Not that I necessarily want to wait.  Infertility is such a lonely experience, and dogs are such great companions.  I feel like, if Hubby ever does get a job, I’ll be by myself more often and–no offense to my cats (whom I love and am, in fact, sandwiched between right now)–I might need a little company.  I do not, however, think that I can replace my need for a child with a puppy.  Dogs fill an entirely separate purpose.


On an almost-completely-unrelated note, there is a conference in our city this week, and many of Hubby’s friends from grad school are in town to attend it.  We just had dinner with a bunch of them, and I realized as we were talking that A) most of them have kids (and real jobs) by now, and B) everyone there either had cats or no pets at all.

I think there’s a reason for the latter.  Cats are so low-maintenance.  You can go out of town to a conference for a few days and pretty much leave them to fend for themselves.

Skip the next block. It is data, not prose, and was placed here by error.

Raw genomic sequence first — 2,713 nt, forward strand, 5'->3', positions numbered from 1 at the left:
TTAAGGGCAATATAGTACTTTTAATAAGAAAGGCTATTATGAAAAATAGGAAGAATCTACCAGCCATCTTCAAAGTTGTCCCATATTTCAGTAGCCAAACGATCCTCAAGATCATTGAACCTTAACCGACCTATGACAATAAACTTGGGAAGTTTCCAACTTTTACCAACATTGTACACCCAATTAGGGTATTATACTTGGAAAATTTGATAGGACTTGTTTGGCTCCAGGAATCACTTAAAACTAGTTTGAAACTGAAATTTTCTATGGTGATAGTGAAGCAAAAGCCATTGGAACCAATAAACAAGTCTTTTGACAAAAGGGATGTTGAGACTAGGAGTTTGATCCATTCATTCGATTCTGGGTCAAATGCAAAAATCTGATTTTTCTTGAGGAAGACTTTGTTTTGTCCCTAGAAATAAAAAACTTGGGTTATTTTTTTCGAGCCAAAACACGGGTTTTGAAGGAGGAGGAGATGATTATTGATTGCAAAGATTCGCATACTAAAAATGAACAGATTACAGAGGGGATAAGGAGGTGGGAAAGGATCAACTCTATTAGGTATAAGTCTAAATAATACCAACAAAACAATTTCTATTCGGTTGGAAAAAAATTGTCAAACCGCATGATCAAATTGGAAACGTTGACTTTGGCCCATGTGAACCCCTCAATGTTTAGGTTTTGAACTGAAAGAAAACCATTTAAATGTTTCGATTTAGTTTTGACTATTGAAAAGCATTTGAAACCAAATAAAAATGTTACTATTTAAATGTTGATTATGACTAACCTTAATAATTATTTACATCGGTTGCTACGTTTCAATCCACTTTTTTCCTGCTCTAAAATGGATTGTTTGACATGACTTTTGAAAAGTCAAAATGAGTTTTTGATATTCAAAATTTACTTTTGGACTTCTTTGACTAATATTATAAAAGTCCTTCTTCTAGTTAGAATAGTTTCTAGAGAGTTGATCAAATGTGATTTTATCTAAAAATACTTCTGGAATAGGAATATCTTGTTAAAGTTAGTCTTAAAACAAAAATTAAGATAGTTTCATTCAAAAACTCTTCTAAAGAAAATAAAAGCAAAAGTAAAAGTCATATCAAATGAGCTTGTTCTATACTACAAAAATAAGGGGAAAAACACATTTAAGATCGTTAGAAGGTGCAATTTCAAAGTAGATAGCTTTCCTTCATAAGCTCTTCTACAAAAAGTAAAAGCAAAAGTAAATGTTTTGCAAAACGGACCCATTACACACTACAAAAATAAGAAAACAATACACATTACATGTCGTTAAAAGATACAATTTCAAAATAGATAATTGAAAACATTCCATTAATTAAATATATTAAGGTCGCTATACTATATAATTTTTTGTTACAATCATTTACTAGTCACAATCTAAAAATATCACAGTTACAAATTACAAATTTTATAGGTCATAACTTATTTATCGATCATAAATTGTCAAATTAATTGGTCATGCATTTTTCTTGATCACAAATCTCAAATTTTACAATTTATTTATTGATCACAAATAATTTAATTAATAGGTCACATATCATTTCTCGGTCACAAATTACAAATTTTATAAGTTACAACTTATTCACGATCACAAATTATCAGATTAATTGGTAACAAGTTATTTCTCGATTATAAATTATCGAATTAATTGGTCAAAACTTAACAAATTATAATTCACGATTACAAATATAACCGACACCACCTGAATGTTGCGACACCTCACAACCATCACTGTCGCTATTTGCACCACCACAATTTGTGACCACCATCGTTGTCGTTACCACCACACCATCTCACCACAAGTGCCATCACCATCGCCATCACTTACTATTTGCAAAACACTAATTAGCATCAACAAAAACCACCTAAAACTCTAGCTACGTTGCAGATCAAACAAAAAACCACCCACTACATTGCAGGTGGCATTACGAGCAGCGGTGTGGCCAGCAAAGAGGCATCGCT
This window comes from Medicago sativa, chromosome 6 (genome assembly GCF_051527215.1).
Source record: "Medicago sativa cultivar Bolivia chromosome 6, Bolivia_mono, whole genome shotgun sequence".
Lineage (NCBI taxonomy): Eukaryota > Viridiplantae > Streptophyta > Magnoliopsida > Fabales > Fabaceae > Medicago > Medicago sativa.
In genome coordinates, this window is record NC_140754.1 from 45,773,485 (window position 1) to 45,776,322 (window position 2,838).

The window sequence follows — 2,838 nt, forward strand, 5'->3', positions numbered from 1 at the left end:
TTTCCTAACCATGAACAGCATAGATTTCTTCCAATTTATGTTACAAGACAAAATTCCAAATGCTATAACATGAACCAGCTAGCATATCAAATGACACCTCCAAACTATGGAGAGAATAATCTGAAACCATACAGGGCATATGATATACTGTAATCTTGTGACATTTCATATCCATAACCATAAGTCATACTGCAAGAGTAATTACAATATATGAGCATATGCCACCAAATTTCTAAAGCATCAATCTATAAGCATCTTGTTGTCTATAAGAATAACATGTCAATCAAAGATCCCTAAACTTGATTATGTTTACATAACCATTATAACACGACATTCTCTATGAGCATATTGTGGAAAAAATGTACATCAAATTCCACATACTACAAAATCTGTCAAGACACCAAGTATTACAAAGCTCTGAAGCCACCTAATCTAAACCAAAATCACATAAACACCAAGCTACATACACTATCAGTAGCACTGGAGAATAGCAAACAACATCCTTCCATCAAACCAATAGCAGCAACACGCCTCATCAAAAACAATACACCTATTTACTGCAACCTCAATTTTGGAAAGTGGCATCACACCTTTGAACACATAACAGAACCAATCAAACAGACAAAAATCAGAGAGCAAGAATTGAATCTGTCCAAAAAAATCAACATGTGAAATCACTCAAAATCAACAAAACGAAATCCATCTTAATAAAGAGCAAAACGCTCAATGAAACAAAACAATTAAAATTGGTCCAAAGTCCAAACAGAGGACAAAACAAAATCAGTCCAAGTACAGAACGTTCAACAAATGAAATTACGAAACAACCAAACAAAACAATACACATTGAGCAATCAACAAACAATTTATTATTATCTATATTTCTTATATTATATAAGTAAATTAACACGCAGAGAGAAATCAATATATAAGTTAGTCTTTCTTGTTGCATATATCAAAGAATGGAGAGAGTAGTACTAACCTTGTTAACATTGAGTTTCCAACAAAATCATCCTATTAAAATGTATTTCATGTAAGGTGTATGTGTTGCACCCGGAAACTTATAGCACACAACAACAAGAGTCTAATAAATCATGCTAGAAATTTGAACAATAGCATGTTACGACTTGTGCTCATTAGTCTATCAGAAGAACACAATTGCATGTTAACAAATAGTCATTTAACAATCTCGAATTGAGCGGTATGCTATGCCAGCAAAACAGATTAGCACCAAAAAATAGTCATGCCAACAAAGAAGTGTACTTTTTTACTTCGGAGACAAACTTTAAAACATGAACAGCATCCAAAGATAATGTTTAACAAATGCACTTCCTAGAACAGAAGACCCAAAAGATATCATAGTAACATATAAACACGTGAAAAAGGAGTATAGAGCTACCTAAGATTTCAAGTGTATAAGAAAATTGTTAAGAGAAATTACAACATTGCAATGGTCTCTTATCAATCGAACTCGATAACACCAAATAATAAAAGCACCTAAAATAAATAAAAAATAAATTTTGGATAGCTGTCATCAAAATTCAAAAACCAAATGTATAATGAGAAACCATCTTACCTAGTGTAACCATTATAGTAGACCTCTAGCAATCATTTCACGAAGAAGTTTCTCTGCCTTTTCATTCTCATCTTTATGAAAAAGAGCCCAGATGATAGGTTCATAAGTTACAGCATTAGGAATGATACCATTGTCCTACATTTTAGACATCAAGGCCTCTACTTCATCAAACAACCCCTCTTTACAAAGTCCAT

As for the former, I’m just glad none of them asked when it was going to be our turn.  Apparently they all got it out of their systems when they saw Hubby earlier in the week, though, and even he became annoyed with this question.  And it’s not easy to annoy Hubby.

After this weekend, things should get back to normal.  Hubby goes back to teaching his class and trying to find a job.  I go back to being content with my cats for now.  And we both just keep waiting.


*Actually, I had three thoughts.  The third was that when my brothers and their families briefly lived together, and their children were just a couple of months apart (I think they were three at the time), they thought it would be a good idea to get a kitten.  Until the day one of the kids threw the kitten down the stairs–with a very sad outcome.  My niece, being only three at the time, had a very good excuse for the sudden passing of the kitten: “[Nephew’s name] didn’t catch it.”  Yet another reason I will not be getting any small animals while my kids are still too young to understand consequences.